Formerly published on website

The Neuroscience of Ocean Exposure

My relationship with water has been a complicated one.

Although my earliest memories are of joyful play in the water, fear experiences would subsequently present themselves in my life.
The most memorable fear experience being a near-death drowning in the Old Man River in Kananaskis, southwestern Alberta when I was seventeen. Had my brother failed to pull me from those river rapids that moment would have been the end of my relationship with water. Luckily, the experience just left me with a debilitating fear of running/moving water that resulted in a degree of avoidance throughout much of my adult life.
Despite this trauma, I went on to pursue my vision of clinical practice as a neuropsychologist serving patients with dementia and traumatic brain injuries. I have felt honoured to share the journey for those facing end of life or with traumatic change to their brains. However, after twenty-five years of secondary exposure to the trauma of others, the weight of their suffering was taking its toll on my own health. This was compounded, around age fifty, with several personal stressors (i.e., a seriously ill child and the sudden retirement of my husband), which served to demand more self-care be incorporated in my life.

Strangely, these crises brought me back to the moving water …

I feared so much from my past as impulsively signed up for a women’s yoga and surf retreat with Swell Women in Maui. This experience, which I had initiated to escape my life stress, actually served as exposure therapy (exposure to the source of anxiety/fear in a controlled context in order to help overcome the distress) for my fear of moving water. I emerged from the week with a greater sense of balance and bravery to face the stress I was returning to at home. Since then I have surfed various locations throughout North and Central America with many remarkable women from around the world who also are challenging their own limits in their own way.

My background in neuroscience subsequently brought me to explore our understanding of ocean exposure effects on our brains. For instance, studies suggest ocean sounds activate our prefrontal cortex (the most evolved and complex part of the brain and includes the centre for regulation of our stress response). Ocean wave sounds have also been found to play a role in balancing serotonin levels and in reducing cortisol, both involved in regulating mood and stress response. This seems demonstrated in therapeutic surfing programs, such as those geared towards veterans with Post Traumatic Stress Disorder. In my own experience, this ocean environment not only provided much-needed exposure therapy for my fear of moving water but also engaged my prefrontal cortex to enhance the regulation of my high levels of stress. With this framework, I can imagine the process of surfing provides the opportunity for my prefrontal cortex to regulate both the “fight-flight” response with the surge of catching a wave or being tumbled by one, as well as the “rest and store” response, triggered by sitting on the board feeling and listening to the rhythm of waves between rides.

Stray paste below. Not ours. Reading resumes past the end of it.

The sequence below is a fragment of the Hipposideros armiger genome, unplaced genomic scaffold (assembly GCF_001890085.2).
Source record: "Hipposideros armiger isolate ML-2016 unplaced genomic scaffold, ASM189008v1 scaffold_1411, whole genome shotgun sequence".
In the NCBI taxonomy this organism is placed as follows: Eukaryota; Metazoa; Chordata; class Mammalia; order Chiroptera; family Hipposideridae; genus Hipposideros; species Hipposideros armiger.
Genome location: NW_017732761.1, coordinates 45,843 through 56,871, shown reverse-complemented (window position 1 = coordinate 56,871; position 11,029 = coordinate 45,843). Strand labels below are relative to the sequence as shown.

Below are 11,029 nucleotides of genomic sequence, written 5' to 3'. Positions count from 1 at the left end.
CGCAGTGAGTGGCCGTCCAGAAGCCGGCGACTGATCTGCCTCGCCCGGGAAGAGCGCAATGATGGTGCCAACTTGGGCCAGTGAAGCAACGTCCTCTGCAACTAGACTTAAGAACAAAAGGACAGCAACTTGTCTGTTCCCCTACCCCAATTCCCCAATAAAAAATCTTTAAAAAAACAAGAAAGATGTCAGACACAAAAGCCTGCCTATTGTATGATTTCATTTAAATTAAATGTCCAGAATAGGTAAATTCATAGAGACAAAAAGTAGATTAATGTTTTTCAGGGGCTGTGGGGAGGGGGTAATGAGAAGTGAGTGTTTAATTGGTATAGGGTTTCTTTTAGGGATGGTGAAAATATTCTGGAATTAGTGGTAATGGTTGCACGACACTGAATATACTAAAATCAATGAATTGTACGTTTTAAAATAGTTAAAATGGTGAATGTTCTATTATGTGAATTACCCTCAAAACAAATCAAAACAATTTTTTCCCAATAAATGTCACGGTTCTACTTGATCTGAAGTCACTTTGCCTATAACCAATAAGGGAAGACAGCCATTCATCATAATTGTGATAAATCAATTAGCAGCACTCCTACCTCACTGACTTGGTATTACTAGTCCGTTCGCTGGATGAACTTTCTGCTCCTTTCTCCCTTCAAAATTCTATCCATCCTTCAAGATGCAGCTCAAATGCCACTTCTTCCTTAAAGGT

However, this is not the only potential benefit …

There is growing attention to the concept of neuroplasticity, our brain’s ability to change, such as creating new neural pathways. What we now know of neuroplasticity in aging is that novel experiences may help set new neural pathways, which likely strengthen and perhaps provide a protective effect for neural tissue. This is why new experiences throughout our lifespan may be a means of ‘beefing up’ our brain tissue.

This concept brought me to become certified as an open water diver this year at age fifty-five.

Once again, fear presented itself during the certification process with thoughts about I’m too old to learn something new and fear of being forty feet underwater with only a regulator to keep me alive. However, as my sixteen-year-old son wanted to pursue this goal, I persisted to complete the requirements in order to share the experience with him.

This not only strengthened my relationship with my son, but also with the ocean and the amazing creatures within it.


Recently, I had the opportunity to attend a workshop on Mind-Body Medicine in Ucluelet, BC…

Recently, I had the opportunity to attend a workshop on Mind-Body Medicine in Ucluelet, BC, which inspired my hope to integrate an understanding of neuroscience with the healing powers of the ocean and other lifestyle factors for brain health and healthy aging. In reflection on this, I find it is interesting to consider that the three animals with the greatest potential life longevity are sea creatures, such as the Greenland shark, bowhead whale and Galapagos giant tortoise). As we seek greater understanding for healing of our body, brain and mental health, it seems we should turn our minds to the ocean. Certainly, in my own life, the ocean has been a revelation for its power to help me to manage stress, both personally and at work. For this, I am grateful.


Dr. Sherri HaydenDr. Hayden is a Clinical Neuropsychologist and Clinical Assistant Professor with the Division of Neurology, Department of Medicine, at the University of British Columbia. Since 1993, Dr. Hayden has worked at UBC Hospital (Clinic for Alzheimer’s Disease & Related Disorders) and is the Founder/Director of the NeuroHealth Clinic. ( Dr. Hayden’s is now applying functional medicine principles to brain health and healthy aging issues.

Scroll to Top
Malcare WordPress Security